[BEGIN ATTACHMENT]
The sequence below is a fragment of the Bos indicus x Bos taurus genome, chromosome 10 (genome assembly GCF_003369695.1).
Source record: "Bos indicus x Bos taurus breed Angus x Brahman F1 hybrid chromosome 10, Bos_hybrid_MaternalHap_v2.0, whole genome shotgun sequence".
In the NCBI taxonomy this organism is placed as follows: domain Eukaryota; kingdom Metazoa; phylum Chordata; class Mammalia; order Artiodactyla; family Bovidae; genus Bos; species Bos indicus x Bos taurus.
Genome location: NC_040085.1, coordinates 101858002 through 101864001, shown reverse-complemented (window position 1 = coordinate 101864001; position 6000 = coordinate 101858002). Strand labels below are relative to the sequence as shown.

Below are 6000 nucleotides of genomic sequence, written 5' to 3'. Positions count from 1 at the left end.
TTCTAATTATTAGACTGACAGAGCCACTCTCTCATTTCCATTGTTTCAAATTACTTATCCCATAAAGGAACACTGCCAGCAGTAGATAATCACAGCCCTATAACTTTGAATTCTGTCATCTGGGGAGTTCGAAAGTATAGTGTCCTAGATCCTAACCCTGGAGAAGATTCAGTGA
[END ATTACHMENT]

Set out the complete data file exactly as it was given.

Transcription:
The sequence below is a fragment of the Bos indicus x Bos taurus genome, chromosome 10 (genome assembly GCF_003369695.1).
Source record: "Bos indicus x Bos taurus breed Angus x Brahman F1 hybrid chromosome 10, Bos_hybrid_MaternalHap_v2.0, whole genome shotgun sequence".
In the NCBI taxonomy this organism is placed as follows: domain Eukaryota; kingdom Metazoa; phylum Chordata; class Mammalia; order Artiodactyla; family Bovidae; genus Bos; species Bos indicus x Bos taurus.
Genome location: NC_040085.1, coordinates 101858002 through 101864001, shown reverse-complemented (window position 1 = coordinate 101864001; position 6000 = coordinate 101858002). Strand labels below are relative to the sequence as shown.

Below are 6000 nucleotides of genomic sequence, written 5' to 3'. Positions count from 1 at the left end.
TTCTAATTATTAGACTGACAGAGCCACTCTCTCATTTCCATTGTTTCAAATTACTTATCCCATAAAGGAACACTGCCAGCAGTAGATAATCACAGCCCTATAACTTTGAATTCTGTCATCTGGGGAGTTCGAAAGTATAGTGTCCTAGATCCTAACCCTGGAGAAGATTCAGTGA